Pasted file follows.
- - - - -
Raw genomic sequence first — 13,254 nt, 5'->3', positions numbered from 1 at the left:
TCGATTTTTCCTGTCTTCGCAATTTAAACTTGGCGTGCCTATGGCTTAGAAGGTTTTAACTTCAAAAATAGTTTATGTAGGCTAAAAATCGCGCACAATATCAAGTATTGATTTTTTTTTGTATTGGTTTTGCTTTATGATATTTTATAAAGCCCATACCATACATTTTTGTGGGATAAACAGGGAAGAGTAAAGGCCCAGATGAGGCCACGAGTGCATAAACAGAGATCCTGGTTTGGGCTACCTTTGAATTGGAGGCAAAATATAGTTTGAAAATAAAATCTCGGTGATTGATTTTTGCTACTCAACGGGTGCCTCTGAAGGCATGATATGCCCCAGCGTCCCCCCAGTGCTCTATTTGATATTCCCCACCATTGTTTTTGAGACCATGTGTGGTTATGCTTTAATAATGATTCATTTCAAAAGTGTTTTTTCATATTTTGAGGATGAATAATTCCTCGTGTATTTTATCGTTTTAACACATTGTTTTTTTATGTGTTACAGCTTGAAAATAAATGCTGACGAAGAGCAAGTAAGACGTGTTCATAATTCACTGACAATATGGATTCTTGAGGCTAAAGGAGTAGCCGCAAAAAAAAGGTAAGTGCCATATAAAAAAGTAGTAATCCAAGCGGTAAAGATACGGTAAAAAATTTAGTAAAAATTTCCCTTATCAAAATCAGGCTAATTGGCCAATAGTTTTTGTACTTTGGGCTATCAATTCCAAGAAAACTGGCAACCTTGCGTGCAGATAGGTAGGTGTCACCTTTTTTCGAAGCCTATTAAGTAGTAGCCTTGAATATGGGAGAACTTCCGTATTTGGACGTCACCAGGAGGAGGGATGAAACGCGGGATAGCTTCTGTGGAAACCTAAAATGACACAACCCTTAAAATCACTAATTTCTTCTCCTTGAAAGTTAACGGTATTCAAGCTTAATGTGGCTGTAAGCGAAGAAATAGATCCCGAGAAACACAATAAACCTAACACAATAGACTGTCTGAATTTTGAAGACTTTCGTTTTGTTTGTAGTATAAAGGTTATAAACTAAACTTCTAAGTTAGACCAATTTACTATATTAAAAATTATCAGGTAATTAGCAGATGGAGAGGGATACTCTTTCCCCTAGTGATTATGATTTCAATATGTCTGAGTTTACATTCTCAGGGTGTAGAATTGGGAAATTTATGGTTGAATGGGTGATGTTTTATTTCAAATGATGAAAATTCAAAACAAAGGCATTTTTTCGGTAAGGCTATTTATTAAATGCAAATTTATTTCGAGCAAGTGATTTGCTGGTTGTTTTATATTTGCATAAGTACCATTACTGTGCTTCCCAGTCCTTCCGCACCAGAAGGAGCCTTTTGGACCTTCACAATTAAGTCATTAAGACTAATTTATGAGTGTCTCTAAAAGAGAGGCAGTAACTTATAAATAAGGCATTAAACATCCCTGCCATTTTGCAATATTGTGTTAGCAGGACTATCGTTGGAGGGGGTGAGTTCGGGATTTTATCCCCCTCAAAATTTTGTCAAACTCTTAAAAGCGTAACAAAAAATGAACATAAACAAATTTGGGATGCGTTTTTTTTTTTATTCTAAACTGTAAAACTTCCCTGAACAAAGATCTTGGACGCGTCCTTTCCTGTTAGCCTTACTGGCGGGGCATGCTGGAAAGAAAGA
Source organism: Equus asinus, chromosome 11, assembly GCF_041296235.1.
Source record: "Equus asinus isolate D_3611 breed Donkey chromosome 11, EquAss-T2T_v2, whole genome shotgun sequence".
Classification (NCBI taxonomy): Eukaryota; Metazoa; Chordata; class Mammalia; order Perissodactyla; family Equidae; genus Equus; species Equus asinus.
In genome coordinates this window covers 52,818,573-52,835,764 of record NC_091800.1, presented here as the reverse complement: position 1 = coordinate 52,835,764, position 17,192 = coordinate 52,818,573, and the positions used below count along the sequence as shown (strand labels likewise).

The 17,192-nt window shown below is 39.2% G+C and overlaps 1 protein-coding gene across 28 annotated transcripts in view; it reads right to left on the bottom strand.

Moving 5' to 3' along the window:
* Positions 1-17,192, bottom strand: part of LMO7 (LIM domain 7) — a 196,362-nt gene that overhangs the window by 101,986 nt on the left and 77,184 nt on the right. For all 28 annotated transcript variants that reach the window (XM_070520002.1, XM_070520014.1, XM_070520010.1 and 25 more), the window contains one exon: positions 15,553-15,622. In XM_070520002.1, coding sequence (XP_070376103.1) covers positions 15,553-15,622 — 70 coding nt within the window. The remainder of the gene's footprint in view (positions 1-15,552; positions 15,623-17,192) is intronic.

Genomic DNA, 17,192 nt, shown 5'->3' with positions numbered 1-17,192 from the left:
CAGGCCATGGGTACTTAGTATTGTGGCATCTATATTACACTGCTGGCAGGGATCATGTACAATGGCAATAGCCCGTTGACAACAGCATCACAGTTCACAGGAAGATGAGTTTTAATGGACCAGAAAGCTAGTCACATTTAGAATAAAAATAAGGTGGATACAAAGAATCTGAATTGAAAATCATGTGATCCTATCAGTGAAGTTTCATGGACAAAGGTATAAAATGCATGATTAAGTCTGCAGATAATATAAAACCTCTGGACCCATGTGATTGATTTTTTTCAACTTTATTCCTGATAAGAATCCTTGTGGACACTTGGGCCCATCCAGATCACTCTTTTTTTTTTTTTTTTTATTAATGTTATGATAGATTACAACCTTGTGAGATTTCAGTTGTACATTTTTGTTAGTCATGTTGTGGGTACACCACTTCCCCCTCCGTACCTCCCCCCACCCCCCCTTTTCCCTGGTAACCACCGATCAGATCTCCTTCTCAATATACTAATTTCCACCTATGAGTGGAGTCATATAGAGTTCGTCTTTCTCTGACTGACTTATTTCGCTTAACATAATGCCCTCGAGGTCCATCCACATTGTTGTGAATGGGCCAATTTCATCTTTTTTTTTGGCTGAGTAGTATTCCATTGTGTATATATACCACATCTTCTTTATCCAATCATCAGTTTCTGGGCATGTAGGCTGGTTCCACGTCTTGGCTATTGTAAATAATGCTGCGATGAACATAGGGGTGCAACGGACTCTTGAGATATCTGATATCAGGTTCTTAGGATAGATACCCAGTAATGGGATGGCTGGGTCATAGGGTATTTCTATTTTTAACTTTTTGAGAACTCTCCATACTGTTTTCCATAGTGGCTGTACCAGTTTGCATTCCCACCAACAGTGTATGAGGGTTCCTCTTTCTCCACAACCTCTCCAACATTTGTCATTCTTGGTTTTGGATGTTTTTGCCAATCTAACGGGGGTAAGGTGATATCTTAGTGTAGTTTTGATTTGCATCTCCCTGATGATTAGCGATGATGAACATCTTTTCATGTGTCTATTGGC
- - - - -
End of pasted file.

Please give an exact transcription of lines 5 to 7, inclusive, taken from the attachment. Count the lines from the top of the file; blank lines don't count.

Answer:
Classification (NCBI taxonomy): Eukaryota; Metazoa; Chordata; class Mammalia; order Perissodactyla; family Equidae; genus Equus; species Equus asinus.
In genome coordinates this window covers 52,818,573-52,835,764 of record NC_091800.1, presented here as the reverse complement: position 1 = coordinate 52,835,764, position 17,192 = coordinate 52,818,573, and the positions used below count along the sequence as shown (strand labels likewise).

The 17,192-nt window shown below is 39.2% G+C and overlaps 1 protein-coding gene across 28 annotated transcripts in view; it reads right to left on the bottom strand.